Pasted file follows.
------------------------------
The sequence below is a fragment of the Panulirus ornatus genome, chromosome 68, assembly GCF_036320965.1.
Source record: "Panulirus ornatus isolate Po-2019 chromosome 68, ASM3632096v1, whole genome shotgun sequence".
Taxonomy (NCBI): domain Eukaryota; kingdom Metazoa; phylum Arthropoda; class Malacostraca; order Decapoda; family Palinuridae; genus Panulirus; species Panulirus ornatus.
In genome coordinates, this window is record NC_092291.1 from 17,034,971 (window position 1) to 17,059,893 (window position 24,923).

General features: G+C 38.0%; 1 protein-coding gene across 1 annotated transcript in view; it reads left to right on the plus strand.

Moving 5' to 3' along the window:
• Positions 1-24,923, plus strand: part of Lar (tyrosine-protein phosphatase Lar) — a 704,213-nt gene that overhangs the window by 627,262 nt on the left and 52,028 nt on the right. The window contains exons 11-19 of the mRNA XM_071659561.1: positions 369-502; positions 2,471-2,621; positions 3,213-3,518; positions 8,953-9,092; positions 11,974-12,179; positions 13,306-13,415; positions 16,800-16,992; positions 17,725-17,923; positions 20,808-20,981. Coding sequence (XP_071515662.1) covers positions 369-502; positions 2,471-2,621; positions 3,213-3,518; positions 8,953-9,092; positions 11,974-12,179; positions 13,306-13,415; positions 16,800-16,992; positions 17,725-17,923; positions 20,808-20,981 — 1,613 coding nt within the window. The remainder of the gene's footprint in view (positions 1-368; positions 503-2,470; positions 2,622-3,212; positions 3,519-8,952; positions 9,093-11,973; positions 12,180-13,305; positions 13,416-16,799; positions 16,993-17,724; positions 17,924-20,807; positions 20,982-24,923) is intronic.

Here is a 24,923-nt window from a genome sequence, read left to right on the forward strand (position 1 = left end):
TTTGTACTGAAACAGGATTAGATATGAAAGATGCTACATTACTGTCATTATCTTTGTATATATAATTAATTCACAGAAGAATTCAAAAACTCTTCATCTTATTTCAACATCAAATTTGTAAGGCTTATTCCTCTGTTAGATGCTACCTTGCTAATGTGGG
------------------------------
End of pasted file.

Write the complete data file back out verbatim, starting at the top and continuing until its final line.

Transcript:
The sequence below is a fragment of the Panulirus ornatus genome, chromosome 68, assembly GCF_036320965.1.
Source record: "Panulirus ornatus isolate Po-2019 chromosome 68, ASM3632096v1, whole genome shotgun sequence".
Taxonomy (NCBI): domain Eukaryota; kingdom Metazoa; phylum Arthropoda; class Malacostraca; order Decapoda; family Palinuridae; genus Panulirus; species Panulirus ornatus.
In genome coordinates, this window is record NC_092291.1 from 17,034,971 (window position 1) to 17,059,893 (window position 24,923).

General features: G+C 38.0%; 1 protein-coding gene across 1 annotated transcript in view; it reads left to right on the plus strand.

Moving 5' to 3' along the window:
• Positions 1-24,923, plus strand: part of Lar (tyrosine-protein phosphatase Lar) — a 704,213-nt gene that overhangs the window by 627,262 nt on the left and 52,028 nt on the right. The window contains exons 11-19 of the mRNA XM_071659561.1: positions 369-502; positions 2,471-2,621; positions 3,213-3,518; positions 8,953-9,092; positions 11,974-12,179; positions 13,306-13,415; positions 16,800-16,992; positions 17,725-17,923; positions 20,808-20,981. Coding sequence (XP_071515662.1) covers positions 369-502; positions 2,471-2,621; positions 3,213-3,518; positions 8,953-9,092; positions 11,974-12,179; positions 13,306-13,415; positions 16,800-16,992; positions 17,725-17,923; positions 20,808-20,981 — 1,613 coding nt within the window. The remainder of the gene's footprint in view (positions 1-368; positions 503-2,470; positions 2,622-3,212; positions 3,519-8,952; positions 9,093-11,973; positions 12,180-13,305; positions 13,416-16,799; positions 16,993-17,724; positions 17,924-20,807; positions 20,982-24,923) is intronic.

Here is a 24,923-nt window from a genome sequence, read left to right on the forward strand (position 1 = left end):
TTTGTACTGAAACAGGATTAGATATGAAAGATGCTACATTACTGTCATTATCTTTGTATATATAATTAATTCACAGAAGAATTCAAAAACTCTTCATCTTATTTCAACATCAAATTTGTAAGGCTTATTCCTCTGTTAGATGCTACCTTGCTAATGTGGG